Then we define the entropy of a substance at T=0 as zero: S(0) = 0.

So the absolute entropy of a system is [itex]S(T) - S(0) = S(T) = \int_0^T dQ/T[/itex]

If a mole of a gas is brought from 0 Kelvin to temperature T at constant pressure and has constant heat capacity, Cp, the entropy of the gas is:

[itex]S = \int_0^T dQ/T = C_p\int_0^T dT/T = C_p\ln T - S_0 = C_p\ln T[/itex]

Its internal energy content is [itex]U = C_vT = (C_p-R)T = C_pT - RT[/itex]

So the entropy of the gas is not its "heat content" divided by T.

Re disorder

The second law of thermodynamics is statistical in nature. But entropy cannot be thought of disorder unless disorder or order is defined in a particular way. It is not obvious that there is more disorder in two warm bodies than there is in a hot body and a cold body.

Also, be careful about thermodynamic entropy and information entropy. They both have a statistical nature and have mathematical similarities but they have very different origins and are based on quite different concepts.

AM
 
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  • #3
Now I'm really confused. The wikipedia artical on the Third Law of Thermodynamics says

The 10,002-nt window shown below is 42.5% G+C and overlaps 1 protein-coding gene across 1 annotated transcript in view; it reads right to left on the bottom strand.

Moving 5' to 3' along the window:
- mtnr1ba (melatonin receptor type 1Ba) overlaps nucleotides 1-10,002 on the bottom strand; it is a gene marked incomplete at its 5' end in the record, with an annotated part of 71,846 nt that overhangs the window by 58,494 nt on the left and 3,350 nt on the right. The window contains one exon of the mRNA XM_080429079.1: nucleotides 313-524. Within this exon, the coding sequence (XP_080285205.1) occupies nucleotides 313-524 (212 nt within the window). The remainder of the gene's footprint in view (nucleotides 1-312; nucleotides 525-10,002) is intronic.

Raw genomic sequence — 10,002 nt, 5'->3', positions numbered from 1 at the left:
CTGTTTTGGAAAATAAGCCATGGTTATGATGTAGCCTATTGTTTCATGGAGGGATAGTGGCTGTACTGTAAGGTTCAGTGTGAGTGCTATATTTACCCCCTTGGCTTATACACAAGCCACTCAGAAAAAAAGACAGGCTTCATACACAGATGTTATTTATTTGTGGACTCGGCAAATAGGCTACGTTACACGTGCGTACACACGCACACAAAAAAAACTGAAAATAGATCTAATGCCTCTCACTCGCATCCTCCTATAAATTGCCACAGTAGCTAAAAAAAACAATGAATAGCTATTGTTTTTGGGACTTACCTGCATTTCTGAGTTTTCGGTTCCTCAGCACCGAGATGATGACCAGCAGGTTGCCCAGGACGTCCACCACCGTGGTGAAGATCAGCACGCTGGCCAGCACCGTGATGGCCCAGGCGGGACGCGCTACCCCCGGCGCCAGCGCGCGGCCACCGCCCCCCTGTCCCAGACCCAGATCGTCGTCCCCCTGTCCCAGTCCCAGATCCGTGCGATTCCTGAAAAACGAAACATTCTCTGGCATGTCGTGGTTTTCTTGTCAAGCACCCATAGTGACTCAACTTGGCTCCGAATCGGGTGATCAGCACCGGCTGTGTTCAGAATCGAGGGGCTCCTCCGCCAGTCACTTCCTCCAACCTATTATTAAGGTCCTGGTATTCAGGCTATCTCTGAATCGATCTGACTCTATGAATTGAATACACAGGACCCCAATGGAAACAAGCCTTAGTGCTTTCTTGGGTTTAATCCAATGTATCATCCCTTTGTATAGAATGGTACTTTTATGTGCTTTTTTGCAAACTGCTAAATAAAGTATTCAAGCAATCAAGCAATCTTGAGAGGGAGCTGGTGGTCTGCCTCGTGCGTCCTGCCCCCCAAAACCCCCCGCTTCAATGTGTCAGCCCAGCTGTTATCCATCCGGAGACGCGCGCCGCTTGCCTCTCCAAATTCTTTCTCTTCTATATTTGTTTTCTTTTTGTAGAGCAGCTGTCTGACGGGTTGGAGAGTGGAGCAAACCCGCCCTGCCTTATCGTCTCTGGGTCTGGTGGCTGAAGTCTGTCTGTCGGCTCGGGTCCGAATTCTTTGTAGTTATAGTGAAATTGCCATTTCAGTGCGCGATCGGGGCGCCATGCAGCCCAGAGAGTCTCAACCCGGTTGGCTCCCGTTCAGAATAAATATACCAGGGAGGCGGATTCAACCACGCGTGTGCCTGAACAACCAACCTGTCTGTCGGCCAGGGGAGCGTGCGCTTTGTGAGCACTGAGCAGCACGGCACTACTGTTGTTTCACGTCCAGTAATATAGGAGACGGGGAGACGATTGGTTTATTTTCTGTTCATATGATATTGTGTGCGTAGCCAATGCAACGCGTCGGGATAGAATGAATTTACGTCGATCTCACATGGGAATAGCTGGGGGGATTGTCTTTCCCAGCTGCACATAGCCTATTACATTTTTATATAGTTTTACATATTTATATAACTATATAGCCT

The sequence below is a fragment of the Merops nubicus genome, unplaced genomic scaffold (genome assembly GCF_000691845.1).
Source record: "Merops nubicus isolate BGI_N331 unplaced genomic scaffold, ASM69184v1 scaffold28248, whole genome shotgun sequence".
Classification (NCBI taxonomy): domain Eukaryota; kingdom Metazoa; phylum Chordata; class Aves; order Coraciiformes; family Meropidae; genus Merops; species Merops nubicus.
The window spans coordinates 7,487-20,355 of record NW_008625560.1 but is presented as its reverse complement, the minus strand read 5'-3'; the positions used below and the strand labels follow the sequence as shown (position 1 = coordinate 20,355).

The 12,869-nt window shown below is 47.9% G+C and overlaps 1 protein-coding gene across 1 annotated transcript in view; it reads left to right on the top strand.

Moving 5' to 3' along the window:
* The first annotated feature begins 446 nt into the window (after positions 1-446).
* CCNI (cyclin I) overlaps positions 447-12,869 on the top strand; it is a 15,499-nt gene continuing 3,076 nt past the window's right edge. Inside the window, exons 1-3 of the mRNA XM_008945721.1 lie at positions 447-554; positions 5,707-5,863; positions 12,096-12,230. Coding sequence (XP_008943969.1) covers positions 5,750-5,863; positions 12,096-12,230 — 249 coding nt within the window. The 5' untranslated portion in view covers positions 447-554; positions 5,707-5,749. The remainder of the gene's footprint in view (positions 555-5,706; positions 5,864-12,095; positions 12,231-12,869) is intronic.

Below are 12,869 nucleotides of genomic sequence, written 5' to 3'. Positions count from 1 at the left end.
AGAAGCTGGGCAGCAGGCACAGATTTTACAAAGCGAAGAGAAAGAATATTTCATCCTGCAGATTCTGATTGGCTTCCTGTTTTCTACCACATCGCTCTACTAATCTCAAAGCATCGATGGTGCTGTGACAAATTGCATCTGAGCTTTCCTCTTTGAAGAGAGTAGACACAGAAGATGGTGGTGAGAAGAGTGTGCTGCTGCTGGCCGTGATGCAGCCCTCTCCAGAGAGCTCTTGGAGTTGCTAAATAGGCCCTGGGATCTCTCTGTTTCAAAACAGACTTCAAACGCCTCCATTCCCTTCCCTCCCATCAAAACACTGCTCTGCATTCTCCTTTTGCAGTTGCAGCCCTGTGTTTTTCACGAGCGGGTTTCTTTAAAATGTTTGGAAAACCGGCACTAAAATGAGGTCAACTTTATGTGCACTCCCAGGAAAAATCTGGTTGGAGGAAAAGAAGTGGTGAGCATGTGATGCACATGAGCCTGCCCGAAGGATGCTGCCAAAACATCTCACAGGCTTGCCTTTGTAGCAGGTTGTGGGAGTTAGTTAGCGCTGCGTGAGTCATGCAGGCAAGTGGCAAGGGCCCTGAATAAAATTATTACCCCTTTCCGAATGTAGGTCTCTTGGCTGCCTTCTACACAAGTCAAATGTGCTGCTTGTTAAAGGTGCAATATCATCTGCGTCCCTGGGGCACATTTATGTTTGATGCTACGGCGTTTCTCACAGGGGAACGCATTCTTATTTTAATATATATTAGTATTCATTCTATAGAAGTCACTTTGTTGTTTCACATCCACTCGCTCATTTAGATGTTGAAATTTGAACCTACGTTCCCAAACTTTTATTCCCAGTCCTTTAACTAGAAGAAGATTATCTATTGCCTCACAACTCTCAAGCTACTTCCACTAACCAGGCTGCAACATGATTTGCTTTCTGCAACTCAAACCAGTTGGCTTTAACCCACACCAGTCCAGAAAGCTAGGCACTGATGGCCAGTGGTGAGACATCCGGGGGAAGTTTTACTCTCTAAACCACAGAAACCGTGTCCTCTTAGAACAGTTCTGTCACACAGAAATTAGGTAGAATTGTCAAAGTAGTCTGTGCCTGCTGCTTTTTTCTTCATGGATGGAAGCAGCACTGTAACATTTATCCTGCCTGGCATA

"The third law of thermodynamics is a statistical law of nature regarding entropy:
The entropy of a perfect crystal approaches zero as temperature approaches absolute zero."

and the wikipedia artical on perfect crystal (http://en.wikipedia.org/wiki/Perfect_crystal):
"Crystalline materials (mainly metals and alloys, but also stoichiometric salts and other materials) are made up of solid regions of ordered matter (atoms placed in one of a number of ordered formations called Bravais lattices). "

so here I am back to the concept of "order" again...

Can entropy be thought of in terms of order/disorder or not?
 
  • #4
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Can entropy be thought of in terms of order/disorder or not?

If we answer "no", you will then say, "but so and so said...". If we answer "yes", you will then say, "but I am really confused." You should reread what Andrew said. This description, like most verbal descriptions, is not perfect, nor is it completely wrong. If you really want to understand, you need to be able to calculate.
 
  • #5